Child trafficking for adoption is an issue of concern addressed by UNICEF and other non-profit watchdog agencies throughout the world. Sandra Soria, executive director of Peru’s nonprofit Institute for Infancy and the Family said: “It’s a situation that favors the proliferation of these trafficking rings and creates the markets and conditions for these international networks to operate,” said. Soria notes that it is impossible to know how many children are sold each year, for adoption, forced labor, or the sex trade. (Rick Vecchio, “Pregnant Teen’s Murder Shocks Peru.” Associated Press, March 13, 2006.)
The recent incident in Chad illustrated the fact that worldwide 80% of children targeted for international adoption have parents. Even those in orphanages have family who visit them and use these institutions for temporary care. Such was the case with the family of David Banda who Madonna adopted. Children who are truly orphaned, could be adopted within their own nation if not for the competition of foreign fees to orphanages.
Program director of International Social Service, Chantal Saclier is responsible for the United Kingdom’s ISS Resource Centre on the Protection of Children in Adoption. Saclier finds that although inter-country adoption is intended to find stable homes for children who do not have the opportunity for a loving family environment, many of the children being adopted have a family that could have been preserved. Factors such as pressure from wealthy adoptive families, and the selfishness and greed of officials, have created a situation in which economically disadvantaged children are exploited and sold. (Chantal Scalier, “In the Best Interests of the Child? International Resource Centre for the Protection of Children in Adoption.” In: Selman, P., Ed.)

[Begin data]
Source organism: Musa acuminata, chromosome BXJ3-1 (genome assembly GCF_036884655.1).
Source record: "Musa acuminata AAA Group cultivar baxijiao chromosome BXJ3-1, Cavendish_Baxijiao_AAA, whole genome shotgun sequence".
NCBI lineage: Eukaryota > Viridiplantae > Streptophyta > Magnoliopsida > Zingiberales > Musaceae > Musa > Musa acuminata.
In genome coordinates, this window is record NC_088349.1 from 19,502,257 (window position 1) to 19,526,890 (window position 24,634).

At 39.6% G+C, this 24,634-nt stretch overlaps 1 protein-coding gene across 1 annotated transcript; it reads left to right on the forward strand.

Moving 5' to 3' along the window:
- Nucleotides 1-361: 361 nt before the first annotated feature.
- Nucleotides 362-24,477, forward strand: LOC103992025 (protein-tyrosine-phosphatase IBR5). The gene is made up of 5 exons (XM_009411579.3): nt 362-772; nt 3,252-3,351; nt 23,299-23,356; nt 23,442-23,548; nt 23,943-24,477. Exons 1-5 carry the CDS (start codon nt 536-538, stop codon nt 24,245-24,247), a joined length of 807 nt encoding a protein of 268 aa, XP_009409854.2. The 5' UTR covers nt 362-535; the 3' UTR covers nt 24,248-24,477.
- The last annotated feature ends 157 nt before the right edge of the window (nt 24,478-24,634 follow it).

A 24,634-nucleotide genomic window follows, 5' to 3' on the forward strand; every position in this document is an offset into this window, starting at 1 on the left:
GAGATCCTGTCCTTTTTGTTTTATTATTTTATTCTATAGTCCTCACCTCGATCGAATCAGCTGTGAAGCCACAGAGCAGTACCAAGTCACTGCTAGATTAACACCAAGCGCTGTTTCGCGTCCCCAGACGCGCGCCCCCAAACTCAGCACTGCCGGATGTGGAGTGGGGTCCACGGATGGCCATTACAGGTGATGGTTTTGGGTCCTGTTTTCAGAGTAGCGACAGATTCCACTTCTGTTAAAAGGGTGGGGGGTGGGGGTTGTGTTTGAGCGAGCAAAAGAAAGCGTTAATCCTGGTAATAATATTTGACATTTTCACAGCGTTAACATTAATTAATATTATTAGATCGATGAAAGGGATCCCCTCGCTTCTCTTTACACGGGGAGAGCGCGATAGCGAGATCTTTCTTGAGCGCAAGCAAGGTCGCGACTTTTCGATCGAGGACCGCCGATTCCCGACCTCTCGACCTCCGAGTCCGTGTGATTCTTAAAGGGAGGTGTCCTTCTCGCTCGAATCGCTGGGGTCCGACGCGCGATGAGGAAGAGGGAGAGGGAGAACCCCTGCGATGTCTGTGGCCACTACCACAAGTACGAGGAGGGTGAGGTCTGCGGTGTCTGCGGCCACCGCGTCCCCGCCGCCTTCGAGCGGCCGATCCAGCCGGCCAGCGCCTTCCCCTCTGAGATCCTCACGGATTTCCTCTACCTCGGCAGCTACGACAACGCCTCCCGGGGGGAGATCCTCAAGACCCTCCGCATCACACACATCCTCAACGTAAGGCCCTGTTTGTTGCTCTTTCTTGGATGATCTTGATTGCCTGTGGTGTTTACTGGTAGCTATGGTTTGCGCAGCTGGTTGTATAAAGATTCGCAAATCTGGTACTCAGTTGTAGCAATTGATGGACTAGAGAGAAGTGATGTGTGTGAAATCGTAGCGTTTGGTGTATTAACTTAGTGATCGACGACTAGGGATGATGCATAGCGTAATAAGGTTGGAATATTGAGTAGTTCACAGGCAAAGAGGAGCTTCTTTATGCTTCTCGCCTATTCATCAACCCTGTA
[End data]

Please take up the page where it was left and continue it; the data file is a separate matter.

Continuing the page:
Peter Dodds, author Outer Search\Inner Journey: An Orphan and Adoptee's Quest finds: “International adoption isn't the answer to improving the overall plight of children in developing countries. Even the strongest supporters admit the movement of adoptees across international borders represents only a tiny fraction of the neglected, abused and abandoned children in these countries. And supporters of international adoption are quiet about the children who are not adopted and left behind.”
The stripping of children from eastern Europe, Asia and South has been called colonialism and cultural genocide. According to Ethica, thirteen countries have suspended or ended their adoption programs in the past fifteen years. Another half dozen countries have temporarily stopped adoptions to investigate allegations of corruption or child trafficking, the latest Chad.